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December 27th, 2011 by Glenn Sacks
Black Union Army soldiers like Spottswood Rice helped turn the tide in the Civil War.

The Hero Father. In the face of a family court system that is stacked against him, he fights a long, hard battle to remain a meaningful part of the lives of the children who love and need him. The press rarely, if ever, talks about the Hero Father.  They’d rather vilify “deadbeat dads,” real or imagined.

But even the best among us could learn much from a Hero Father of a different era—a former slave named Spottswood Rice.

During the Civil War, Rice escaped from his slaveholders and joined a Union Army regiment of former slaves determined to defeat the Confederacy and liberate their people. From a barracks hospital he wrote his children—still held as slaves in the South—a letter in which he lovingly assures them:

“Don’t be uneasy my children I expect to have you. If Diggs [the children's master] don’t give you up this Government will and I feel confident that I will get you.”

He adds:

“Your Miss Kaitty [Diggs, the children's master] said that I tried to steal you But I’ll let her know that God never intended for man to steal his own flesh and blood…And I want her to remember if she meets me with ten thousand soldiers she [will] meet her enemy…”

In other words, “Daddy’s coming to get you–and he’s bringing the Union Army with him!”

Spottswood Rice also wrote to his children’s slavemaster, letting her know exactly where things stood:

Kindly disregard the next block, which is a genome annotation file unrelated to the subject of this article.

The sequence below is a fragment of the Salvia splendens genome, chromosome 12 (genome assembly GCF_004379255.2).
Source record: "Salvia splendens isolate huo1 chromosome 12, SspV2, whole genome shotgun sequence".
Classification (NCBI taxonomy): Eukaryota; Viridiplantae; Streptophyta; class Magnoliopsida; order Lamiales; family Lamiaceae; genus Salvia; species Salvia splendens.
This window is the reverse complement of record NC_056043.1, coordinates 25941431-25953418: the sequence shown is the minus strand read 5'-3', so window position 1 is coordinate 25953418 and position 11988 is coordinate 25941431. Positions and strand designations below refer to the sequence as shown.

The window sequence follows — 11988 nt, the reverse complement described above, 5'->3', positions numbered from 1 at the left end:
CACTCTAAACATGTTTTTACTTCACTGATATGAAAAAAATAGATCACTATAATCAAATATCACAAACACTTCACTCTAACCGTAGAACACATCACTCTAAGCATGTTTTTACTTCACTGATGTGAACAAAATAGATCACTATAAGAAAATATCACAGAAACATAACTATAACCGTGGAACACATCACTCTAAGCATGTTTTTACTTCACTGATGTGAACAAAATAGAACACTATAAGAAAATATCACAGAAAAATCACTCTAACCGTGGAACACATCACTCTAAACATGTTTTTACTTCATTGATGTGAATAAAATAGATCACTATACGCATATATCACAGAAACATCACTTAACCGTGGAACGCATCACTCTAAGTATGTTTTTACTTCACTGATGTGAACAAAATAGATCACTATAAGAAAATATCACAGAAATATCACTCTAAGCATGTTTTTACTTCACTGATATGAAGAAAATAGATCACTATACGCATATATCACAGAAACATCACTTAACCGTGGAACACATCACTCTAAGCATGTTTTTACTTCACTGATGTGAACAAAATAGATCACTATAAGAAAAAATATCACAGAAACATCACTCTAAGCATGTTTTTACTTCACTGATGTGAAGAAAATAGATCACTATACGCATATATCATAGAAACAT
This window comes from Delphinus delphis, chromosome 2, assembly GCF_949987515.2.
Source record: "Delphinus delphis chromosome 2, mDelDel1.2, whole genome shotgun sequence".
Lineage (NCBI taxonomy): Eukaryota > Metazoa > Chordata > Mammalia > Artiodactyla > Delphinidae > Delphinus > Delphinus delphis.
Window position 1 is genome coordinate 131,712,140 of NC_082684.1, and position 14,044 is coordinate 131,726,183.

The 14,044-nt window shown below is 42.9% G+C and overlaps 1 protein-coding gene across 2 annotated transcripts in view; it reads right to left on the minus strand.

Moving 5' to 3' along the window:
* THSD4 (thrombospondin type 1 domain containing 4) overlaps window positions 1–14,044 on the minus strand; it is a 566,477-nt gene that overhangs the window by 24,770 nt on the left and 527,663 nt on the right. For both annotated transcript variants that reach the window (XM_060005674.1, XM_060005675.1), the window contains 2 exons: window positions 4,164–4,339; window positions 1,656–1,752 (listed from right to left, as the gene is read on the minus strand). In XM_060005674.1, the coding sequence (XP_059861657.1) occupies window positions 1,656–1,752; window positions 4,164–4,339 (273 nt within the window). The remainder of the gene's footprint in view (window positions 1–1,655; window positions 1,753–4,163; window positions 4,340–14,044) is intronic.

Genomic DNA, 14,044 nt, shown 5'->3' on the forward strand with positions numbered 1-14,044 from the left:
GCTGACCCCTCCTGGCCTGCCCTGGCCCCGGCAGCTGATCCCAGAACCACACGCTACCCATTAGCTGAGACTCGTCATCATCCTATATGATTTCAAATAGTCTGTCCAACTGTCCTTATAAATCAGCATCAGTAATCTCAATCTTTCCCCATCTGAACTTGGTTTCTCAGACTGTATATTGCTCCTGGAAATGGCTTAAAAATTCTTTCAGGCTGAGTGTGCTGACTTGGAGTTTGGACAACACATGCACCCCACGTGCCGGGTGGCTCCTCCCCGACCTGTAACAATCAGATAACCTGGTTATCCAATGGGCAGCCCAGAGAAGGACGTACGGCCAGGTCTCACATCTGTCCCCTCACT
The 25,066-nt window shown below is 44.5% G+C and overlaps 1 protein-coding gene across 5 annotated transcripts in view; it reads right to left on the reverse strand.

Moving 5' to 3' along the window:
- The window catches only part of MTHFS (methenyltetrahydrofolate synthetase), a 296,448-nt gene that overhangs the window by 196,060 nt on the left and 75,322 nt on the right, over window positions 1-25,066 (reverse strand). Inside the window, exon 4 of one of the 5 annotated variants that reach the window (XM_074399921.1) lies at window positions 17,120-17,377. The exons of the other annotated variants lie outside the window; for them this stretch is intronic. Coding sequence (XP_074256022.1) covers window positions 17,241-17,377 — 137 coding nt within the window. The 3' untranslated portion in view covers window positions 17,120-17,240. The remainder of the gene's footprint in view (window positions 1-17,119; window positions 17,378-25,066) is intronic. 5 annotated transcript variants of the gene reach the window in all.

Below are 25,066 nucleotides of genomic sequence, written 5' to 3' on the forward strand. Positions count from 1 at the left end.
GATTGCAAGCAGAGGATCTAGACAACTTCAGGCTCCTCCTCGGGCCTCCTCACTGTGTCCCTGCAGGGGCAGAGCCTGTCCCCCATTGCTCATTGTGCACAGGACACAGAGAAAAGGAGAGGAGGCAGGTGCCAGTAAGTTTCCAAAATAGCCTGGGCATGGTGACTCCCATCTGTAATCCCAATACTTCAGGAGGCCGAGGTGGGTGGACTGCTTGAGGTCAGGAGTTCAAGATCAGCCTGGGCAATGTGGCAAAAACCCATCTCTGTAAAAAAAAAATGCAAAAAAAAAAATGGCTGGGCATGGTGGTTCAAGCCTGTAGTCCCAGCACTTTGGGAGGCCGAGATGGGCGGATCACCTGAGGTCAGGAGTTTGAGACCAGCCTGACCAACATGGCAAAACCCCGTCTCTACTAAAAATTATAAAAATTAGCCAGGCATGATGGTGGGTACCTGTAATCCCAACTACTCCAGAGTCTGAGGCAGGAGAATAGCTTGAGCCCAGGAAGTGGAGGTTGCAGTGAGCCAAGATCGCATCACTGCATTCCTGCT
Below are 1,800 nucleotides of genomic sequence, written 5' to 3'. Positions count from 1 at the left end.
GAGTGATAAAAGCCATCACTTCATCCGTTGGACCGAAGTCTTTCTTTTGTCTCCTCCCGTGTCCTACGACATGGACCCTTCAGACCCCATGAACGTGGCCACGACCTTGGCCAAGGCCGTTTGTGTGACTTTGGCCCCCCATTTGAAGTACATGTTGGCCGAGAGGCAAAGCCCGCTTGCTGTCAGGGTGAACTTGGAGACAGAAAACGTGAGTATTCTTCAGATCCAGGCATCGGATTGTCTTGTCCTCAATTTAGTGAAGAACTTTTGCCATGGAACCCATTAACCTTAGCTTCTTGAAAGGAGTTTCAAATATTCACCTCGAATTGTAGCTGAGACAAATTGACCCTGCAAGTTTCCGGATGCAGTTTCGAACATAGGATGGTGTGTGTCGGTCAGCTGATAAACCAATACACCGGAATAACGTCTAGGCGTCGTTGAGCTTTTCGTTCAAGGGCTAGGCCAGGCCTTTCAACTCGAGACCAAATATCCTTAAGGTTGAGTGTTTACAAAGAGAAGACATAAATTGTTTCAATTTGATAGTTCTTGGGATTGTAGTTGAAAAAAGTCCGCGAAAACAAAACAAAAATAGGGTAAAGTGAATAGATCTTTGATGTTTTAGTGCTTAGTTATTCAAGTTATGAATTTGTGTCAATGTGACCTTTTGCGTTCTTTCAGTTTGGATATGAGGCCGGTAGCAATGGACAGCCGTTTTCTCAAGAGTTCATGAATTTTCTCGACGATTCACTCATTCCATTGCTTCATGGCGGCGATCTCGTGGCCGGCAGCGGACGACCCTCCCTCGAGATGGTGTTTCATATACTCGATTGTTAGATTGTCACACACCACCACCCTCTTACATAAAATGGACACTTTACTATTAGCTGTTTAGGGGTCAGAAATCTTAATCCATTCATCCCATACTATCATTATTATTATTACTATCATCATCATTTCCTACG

“Mary is my child and she is a God given right of my own…I want you to remember this one thing…we are now making up about one thousand black troops to come up through…to the slaveholding rebels we don’t expect to leave them there, root nor branch…I offered once to pay you forty dollars for my own child but I am glad now that you did not accept it…you call my children your property not so with me my children is my own and I expect to get them and when I get ready to come after Mary I will have a power and authority to bring her away.”

Abolitionist leader Fredrick Douglass, also a former slave, criticized those abolitionists who shied away from hard struggle:

“If there is no struggle, there is no progress. Those who profess to favor freedom, and yet depreciate agitation, are men who want crops without plowing up the ground. They want rain without thunder and lightning…

“Power concedes nothing without a demand. It never did and it never will. Find out just what a people will submit to, and you have found out the exact amount of injustice and wrong which will be imposed upon them…If we ever get free from all the oppressions and wrongs heaped upon us, we must pay for their removal. We must do this by labor, by suffering, by sacrifice…”

Unfortunately, there are those in our movement who fall into the same thinking of those whom Douglass criticizes. Let us be clear–the fight for fairness in family law is a fight against entrenched, well-financed interests who will not be moved unless they are pushed. And the only way to effectively push them is the Fathers and Families way–by building a strong, well-funded national organization that can wage a determined struggle for our children and the loving bonds we share with them.

Fathers and Families fights for the modern Hero Father, the modern Spottswood Rice. Please give in honor of Hero Father Spottswood Rice or the Hero Father in your life. Please write in whose honor your gift is on the memo line of your check or, when giving electronically, please use the “Honor” screen after you submit your gift.

We’ve accomplished much, but there is far more left to do–please give.

For the love of our children,

Ned Holstein, MD, MS
Founder and Chairman of the Board

Glenn Sacks, MA
Executive Director

P.S. Time is short–there are only a few days left for you to put your check in the mail or give electronically. Please give today!

PO Box 270760
Boston, Massachusetts 02127-0760
[email protected]

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